(for veterinary information only)
There is really only one use for this medication: the treatment of Hypoadrenocorticism (Addison's disease). In this disease, the adrenal gland is unable to produce hormones called "mineralocorticoids." In the normal animal, these hormones are responsible for the balance of sodium and potassium and without these hormones a life-threatening circulatory shock ultimately results. Fludrocortisone acetate is a mineralocorticoid which can be given as a tablet to animals (or people) with Addison's disease to prevent this circulatory crisis.
It should be noted that an Addisonian crisis is an emergency and that, while fludrocortisone acetate is appropriate for prevention, it does not work fast enough in a crisis. An animal known to have Addison's disease that is also showing weakness, vomiting, diarrhea or appetite loss should have his/her sodium/potassium balance checked and should be seen by a veterinarian.
Fludrocortisone dosing has a "trial and error" aspect and it can be difficult to get to the best dose for a given patient. The process of trying a dose and testing electrolytes (i.e. sodium and potassium) can become expensive especially in larger dogs. Many people prefer a monthly injection of desoxycorticosterone pivalate (more commonly known as "DOCP" or by the brand name "percorten®") - see the library page on Addison's disease for more details.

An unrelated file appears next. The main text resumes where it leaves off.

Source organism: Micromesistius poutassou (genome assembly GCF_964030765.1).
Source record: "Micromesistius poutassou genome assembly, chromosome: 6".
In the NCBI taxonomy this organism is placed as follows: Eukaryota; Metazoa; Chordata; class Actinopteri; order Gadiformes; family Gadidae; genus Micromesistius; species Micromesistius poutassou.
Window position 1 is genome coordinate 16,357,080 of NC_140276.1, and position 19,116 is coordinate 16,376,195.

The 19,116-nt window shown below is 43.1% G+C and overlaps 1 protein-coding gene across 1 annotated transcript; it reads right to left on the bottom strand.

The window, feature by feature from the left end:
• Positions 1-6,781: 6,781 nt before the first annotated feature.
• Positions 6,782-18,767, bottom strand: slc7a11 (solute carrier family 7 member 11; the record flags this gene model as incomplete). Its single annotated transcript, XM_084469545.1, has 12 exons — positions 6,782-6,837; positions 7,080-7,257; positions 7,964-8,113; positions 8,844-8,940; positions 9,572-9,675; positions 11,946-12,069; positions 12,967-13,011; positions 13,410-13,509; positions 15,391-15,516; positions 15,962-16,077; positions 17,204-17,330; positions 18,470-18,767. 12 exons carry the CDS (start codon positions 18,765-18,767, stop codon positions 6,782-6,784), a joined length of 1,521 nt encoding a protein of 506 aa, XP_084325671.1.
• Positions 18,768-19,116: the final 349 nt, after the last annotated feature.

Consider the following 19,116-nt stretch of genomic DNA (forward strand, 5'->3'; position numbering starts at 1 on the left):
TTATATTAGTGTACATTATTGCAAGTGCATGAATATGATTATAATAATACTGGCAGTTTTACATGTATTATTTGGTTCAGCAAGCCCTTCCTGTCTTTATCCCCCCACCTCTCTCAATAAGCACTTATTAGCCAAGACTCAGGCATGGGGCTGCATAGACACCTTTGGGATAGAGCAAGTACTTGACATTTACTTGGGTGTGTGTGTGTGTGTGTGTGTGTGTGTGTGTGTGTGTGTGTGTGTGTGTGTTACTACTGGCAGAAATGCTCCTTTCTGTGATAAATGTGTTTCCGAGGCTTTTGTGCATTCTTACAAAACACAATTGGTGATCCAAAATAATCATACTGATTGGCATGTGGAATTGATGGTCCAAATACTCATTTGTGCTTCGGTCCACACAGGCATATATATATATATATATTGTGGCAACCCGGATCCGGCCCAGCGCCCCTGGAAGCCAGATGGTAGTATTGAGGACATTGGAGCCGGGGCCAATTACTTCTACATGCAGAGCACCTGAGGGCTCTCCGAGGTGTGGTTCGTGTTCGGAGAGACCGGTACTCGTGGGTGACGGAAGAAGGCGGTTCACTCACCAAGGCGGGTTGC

Fludrocortisone acetate acts on the kidney so as to conserve sodium and excrete potassium. Naturally occuring mineralocorticoids would act similarly were they present in adequate quantities.
Fludrocortisone acetate has "glucocorticoid" properties in addition to its mineralocorticoid properties. This means that it acts in a fashion similar to that of prednisone and similar side effects can be observed. More specifically:
- Excessive thirst and urine production
- Weight gain and excessive appetite
- Hair loss/Poor coat
Please review the prednisone section for more information on side effects.
An overdose of fludrocortisone acetate could lead to high blood pressure, excess sodium retention and associated edema, weakness due to low potassium levels. Monitoring with periodic blood levels of sodium and potassium is crucial especially when the patient is just beginning therapy. The dose of medication will be dependent on these blood levels. A typical monitoring schedule would be electrolytes every 1-2 weeks until values are stable followed by testing quarterly.
Blood potassium levels may drop dangerously low if this medication is used concurrently with a thiazide type diuretic (usually used in the treatment of oxalate bladder stones) or with the anti-fungal agent Amphoterecin B.
Prednisone is generally not required in conjunction with fludrocortisone except during times of stress. This is because fludrocortisone acetate has adequate glucocorticoid properties on its own under ordinary circumstances but not under stressful circumstances.
Currently, an injectable medication called "DOCP" (brand name "Percorten®") is available. Injections are given approximately every 25 days and many experts feel that control of Addison's disease is superior with DOCP injections, though a corticosteroid such as prednisone generally must be given concurrently. In larger dogs, it is often true that these injections are less expensive than oral fludrocortisone acetate therapy. DOCP is an option to be aware of.
Fludrocortisone acetate is also available through compounding pharmacies in custom-made doses which, for larger dogs, often prove more cost-effective than multiple 0.1 mg manufactured tablets.
Page last updated: 3/2/2012